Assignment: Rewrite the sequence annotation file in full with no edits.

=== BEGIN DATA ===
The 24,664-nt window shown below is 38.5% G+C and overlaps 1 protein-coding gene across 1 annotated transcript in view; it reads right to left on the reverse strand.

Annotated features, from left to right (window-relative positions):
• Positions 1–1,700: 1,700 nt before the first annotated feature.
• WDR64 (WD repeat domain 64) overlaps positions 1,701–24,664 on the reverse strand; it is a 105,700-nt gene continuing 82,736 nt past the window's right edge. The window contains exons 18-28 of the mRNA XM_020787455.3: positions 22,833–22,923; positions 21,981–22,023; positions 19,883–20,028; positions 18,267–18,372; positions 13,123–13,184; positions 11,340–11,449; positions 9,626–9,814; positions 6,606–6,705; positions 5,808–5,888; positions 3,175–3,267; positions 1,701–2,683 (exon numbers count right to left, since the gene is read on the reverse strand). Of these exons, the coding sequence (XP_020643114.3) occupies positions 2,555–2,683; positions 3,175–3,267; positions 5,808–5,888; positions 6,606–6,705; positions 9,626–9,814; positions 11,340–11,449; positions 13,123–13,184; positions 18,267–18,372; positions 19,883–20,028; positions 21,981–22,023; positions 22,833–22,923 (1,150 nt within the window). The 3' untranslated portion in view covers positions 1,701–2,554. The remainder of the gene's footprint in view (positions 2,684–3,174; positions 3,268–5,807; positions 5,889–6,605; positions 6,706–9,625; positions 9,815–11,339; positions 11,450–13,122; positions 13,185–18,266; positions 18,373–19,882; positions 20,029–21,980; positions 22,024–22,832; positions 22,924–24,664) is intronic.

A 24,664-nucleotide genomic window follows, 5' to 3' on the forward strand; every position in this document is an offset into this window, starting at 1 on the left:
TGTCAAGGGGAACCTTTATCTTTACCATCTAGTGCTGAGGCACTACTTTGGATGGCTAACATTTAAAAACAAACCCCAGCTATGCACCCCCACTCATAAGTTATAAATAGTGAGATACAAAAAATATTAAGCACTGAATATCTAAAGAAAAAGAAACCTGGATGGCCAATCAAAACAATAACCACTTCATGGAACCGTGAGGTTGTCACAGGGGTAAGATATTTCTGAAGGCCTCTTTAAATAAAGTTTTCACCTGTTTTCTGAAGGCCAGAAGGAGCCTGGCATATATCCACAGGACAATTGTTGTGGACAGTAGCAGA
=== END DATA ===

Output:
The 24,664-nt window shown below is 38.5% G+C and overlaps 1 protein-coding gene across 1 annotated transcript in view; it reads right to left on the reverse strand.

Annotated features, from left to right (window-relative positions):
• Positions 1–1,700: 1,700 nt before the first annotated feature.
• WDR64 (WD repeat domain 64) overlaps positions 1,701–24,664 on the reverse strand; it is a 105,700-nt gene continuing 82,736 nt past the window's right edge. The window contains exons 18-28 of the mRNA XM_020787455.3: positions 22,833–22,923; positions 21,981–22,023; positions 19,883–20,028; positions 18,267–18,372; positions 13,123–13,184; positions 11,340–11,449; positions 9,626–9,814; positions 6,606–6,705; positions 5,808–5,888; positions 3,175–3,267; positions 1,701–2,683 (exon numbers count right to left, since the gene is read on the reverse strand). Of these exons, the coding sequence (XP_020643114.3) occupies positions 2,555–2,683; positions 3,175–3,267; positions 5,808–5,888; positions 6,606–6,705; positions 9,626–9,814; positions 11,340–11,449; positions 13,123–13,184; positions 18,267–18,372; positions 19,883–20,028; positions 21,981–22,023; positions 22,833–22,923 (1,150 nt within the window). The 3' untranslated portion in view covers positions 1,701–2,554. The remainder of the gene's footprint in view (positions 2,684–3,174; positions 3,268–5,807; positions 5,889–6,605; positions 6,706–9,625; positions 9,815–11,339; positions 11,450–13,122; positions 13,185–18,266; positions 18,373–19,882; positions 20,029–21,980; positions 22,024–22,832; positions 22,924–24,664) is intronic.

A 24,664-nucleotide genomic window follows, 5' to 3' on the forward strand; every position in this document is an offset into this window, starting at 1 on the left:
TGTCAAGGGGAACCTTTATCTTTACCATCTAGTGCTGAGGCACTACTTTGGATGGCTAACATTTAAAAACAAACCCCAGCTATGCACCCCCACTCATAAGTTATAAATAGTGAGATACAAAAAATATTAAGCACTGAATATCTAAAGAAAAAGAAACCTGGATGGCCAATCAAAACAATAACCACTTCATGGAACCGTGAGGTTGTCACAGGGGTAAGATATTTCTGAAGGCCTCTTTAAATAAAGTTTTCACCTGTTTTCTGAAGGCCAGAAGGAGCCTGGCATATATCCACAGGACAATTGTTGTGGACAGTAGCAGA